Luke 8:16-18: Luke uses some words of Jesus in a little different context here – following the parable of the sower. The image of lighting a lamp and letting the light show is a further encouragement to pay attention to how one listens. When we listen well to God’s Spirit, light shines in our lives, and it shines brighter and brighter as we listen and respond. For those who stop listening, their light dims.

Luke 8:19-21: Luke has taken some of the sharp edges out of Mark’s telling of this incident, but the point is similar – family commitment needs to be seen in light of the more important commitment to God and God’s work in the world. It is not that family commitments are unimportant, it is just that they need to be seen in light of one’s ultimate commitment to God. One effect of such thinking in a society that often kept people rigidly separate depending on their family background was a breaking down of such boundaries. One could be a part of God’s family no matter one’s family of origin.

Luke 8:22-25: This is the first of three (or four) stories Luke uses to demonstrate the remarkable power of God’s Spirit at work in Jesus. Luke is not terribly interested in chronology here – “one day.” There is a storm, the disciples are fearful, Jesus calms the storm and asks the disciples about their faith. They are left marveling and amazed. If we are willing to read the story as parable, in addition to whatever historical reading we may give it, we have here an affirmation that no matter what life may bring, no matter what storms may rage in the world around us, God, in Christ can see us through. It is not that we will necessarily be delivered from everyone, but that God is with us and with God we can make it to the other shore.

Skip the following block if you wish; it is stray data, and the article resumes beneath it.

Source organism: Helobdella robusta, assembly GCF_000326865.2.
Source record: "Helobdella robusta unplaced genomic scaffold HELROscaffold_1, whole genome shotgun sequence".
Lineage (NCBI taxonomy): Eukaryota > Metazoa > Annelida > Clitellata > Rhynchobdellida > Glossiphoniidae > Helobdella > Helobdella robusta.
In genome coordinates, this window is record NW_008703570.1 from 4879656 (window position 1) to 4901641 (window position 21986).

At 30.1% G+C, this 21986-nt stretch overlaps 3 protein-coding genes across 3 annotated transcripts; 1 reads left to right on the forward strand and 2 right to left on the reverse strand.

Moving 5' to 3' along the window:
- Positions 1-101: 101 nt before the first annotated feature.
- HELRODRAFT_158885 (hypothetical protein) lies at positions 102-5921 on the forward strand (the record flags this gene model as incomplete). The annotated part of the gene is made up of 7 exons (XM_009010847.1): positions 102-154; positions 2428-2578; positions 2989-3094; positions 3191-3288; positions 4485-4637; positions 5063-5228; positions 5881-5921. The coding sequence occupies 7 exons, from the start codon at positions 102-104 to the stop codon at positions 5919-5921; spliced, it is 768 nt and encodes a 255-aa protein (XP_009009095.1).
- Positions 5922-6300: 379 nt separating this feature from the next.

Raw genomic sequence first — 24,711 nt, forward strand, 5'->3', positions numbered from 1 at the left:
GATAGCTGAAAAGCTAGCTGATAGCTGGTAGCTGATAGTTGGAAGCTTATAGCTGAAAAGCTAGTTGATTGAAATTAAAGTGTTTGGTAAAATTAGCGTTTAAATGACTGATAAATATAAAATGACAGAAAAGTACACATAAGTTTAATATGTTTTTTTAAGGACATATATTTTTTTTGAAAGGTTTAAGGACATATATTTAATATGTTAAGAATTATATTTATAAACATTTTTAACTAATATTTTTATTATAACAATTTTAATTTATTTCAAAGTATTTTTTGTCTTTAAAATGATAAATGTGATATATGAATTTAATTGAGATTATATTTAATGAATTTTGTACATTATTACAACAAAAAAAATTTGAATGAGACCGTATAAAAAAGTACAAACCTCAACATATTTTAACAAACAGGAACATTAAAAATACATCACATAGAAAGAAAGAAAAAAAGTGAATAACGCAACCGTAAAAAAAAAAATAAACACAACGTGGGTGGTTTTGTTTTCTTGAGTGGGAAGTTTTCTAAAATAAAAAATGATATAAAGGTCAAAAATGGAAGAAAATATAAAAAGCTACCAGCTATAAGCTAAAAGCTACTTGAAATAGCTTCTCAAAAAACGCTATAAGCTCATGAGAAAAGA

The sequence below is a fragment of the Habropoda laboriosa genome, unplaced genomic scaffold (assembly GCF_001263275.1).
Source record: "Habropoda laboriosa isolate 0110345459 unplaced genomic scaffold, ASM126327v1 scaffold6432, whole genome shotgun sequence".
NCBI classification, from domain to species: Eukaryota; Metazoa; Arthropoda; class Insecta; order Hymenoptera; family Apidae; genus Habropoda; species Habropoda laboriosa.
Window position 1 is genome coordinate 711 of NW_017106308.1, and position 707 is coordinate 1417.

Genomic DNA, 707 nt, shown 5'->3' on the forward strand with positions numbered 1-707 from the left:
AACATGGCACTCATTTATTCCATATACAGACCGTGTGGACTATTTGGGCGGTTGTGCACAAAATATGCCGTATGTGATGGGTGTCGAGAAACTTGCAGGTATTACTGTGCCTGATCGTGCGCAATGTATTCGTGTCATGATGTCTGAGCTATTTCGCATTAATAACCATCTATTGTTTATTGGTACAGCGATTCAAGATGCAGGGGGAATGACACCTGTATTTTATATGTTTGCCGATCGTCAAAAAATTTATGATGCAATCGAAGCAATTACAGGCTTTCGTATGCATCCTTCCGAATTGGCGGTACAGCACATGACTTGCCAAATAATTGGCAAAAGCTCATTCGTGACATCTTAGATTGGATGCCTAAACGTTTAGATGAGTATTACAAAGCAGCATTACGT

Luke 8:26-39: This is another telling of a story we encountered in Mark and Matthew. Here Jesus is in Gentile territory and meets a man troubled by demons. The picture of the man is dramatic – naked, living among the tombs and the swine, often shackled, out of control. By the end of the story, he is calm, clothed and sitting at the feet of Jesus. Healed and freed, the man is sent to tell others what God had done for him. Subtly, Luke shifts the language, telling us that the man went and told people what “Jesus” had done for him. For the Christian faith, the God we know is the God we know through Jesus. Like this man, we are encouraged to let others know what God has done for us through Jesus. The contrast is with the people who respond in fear.